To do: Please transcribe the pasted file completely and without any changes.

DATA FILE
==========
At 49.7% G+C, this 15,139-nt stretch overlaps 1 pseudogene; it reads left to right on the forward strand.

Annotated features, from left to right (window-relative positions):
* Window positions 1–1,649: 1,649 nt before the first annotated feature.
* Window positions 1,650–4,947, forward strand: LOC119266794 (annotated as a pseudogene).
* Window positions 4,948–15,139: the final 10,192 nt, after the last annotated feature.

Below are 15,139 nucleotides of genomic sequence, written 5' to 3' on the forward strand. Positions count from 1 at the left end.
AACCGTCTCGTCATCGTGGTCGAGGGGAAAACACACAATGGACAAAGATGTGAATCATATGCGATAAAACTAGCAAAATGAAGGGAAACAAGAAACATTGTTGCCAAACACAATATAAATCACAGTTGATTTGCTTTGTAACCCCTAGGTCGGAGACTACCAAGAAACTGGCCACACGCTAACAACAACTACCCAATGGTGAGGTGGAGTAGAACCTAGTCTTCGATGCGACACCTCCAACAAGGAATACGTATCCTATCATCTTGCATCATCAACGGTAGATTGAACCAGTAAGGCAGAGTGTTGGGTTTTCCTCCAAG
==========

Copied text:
At 49.7% G+C, this 15,139-nt stretch overlaps 1 pseudogene; it reads left to right on the forward strand.

Annotated features, from left to right (window-relative positions):
* Window positions 1–1,649: 1,649 nt before the first annotated feature.
* Window positions 1,650–4,947, forward strand: LOC119266794 (annotated as a pseudogene).
* Window positions 4,948–15,139: the final 10,192 nt, after the last annotated feature.

Below are 15,139 nucleotides of genomic sequence, written 5' to 3' on the forward strand. Positions count from 1 at the left end.
AACCGTCTCGTCATCGTGGTCGAGGGGAAAACACACAATGGACAAAGATGTGAATCATATGCGATAAAACTAGCAAAATGAAGGGAAACAAGAAACATTGTTGCCAAACACAATATAAATCACAGTTGATTTGCTTTGTAACCCCTAGGTCGGAGACTACCAAGAAACTGGCCACACGCTAACAACAACTACCCAATGGTGAGGTGGAGTAGAACCTAGTCTTCGATGCGACACCTCCAACAAGGAATACGTATCCTATCATCTTGCATCATCAACGGTAGATTGAACCAGTAAGGCAGAGTGTTGGGTTTTCCTCCAAG